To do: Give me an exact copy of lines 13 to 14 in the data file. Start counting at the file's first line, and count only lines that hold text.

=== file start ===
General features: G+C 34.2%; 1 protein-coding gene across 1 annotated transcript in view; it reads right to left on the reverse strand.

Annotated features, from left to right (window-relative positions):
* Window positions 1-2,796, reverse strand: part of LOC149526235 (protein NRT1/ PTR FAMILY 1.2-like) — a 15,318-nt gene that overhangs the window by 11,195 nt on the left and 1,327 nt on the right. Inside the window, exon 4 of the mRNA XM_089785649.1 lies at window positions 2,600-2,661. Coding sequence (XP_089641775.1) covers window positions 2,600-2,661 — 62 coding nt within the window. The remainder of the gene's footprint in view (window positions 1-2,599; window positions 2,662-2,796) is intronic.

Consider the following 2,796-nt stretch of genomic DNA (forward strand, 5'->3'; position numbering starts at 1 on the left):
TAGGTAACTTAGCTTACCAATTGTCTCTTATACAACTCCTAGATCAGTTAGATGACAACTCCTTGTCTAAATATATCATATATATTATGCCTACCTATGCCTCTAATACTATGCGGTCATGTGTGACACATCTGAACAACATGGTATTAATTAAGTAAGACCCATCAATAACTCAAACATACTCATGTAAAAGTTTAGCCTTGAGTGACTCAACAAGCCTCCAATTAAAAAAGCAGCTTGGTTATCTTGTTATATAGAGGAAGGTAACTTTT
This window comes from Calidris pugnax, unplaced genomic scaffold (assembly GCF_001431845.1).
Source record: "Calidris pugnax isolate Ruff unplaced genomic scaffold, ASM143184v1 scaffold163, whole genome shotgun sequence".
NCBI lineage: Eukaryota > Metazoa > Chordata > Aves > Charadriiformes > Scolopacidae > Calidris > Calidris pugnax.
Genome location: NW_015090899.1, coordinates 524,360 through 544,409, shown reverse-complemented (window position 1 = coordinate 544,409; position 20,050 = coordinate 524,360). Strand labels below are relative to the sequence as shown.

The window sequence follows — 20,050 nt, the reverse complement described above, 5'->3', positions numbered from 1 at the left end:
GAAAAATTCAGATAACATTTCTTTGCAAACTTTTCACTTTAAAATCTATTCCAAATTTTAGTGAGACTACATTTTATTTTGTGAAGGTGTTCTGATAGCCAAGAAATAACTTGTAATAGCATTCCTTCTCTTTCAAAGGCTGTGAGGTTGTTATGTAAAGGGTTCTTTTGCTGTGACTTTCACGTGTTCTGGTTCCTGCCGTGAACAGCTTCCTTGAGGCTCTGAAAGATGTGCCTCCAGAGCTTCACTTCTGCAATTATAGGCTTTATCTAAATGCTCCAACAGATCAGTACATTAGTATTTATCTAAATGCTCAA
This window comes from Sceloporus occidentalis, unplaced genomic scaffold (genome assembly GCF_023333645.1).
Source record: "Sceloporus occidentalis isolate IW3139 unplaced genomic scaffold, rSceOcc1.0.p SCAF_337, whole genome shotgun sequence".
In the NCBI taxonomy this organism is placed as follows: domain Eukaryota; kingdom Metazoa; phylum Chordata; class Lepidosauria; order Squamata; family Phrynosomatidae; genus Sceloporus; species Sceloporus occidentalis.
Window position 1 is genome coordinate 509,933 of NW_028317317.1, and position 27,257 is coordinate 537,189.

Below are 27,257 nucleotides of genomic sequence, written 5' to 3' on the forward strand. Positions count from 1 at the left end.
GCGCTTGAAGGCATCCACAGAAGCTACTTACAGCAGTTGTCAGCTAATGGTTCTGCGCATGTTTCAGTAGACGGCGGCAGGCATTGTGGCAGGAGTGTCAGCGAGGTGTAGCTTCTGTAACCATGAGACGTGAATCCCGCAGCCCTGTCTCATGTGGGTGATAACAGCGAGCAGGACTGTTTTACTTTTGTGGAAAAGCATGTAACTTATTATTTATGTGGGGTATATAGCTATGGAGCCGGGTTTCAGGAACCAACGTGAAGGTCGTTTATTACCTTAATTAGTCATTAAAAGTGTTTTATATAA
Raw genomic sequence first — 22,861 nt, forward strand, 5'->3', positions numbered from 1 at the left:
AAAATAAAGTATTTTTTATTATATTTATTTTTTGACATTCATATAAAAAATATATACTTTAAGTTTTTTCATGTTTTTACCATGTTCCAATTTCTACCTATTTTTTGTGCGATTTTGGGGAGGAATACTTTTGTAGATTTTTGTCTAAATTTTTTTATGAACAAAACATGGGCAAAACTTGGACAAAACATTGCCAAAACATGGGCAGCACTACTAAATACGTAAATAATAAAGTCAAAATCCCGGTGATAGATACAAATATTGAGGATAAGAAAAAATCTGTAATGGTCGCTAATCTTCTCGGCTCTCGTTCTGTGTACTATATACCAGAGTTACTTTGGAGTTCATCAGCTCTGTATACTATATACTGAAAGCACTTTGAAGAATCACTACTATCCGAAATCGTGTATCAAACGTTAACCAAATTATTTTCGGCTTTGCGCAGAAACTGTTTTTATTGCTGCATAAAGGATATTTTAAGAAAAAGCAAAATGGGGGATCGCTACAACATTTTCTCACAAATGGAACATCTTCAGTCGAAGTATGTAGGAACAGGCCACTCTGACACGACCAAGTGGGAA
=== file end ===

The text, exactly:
Source record: "Sceloporus occidentalis isolate IW3139 unplaced genomic scaffold, rSceOcc1.0.p SCAF_337, whole genome shotgun sequence".
In the NCBI taxonomy this organism is placed as follows: domain Eukaryota; kingdom Metazoa; phylum Chordata; class Lepidosauria; order Squamata; family Phrynosomatidae; genus Sceloporus; species Sceloporus occidentalis.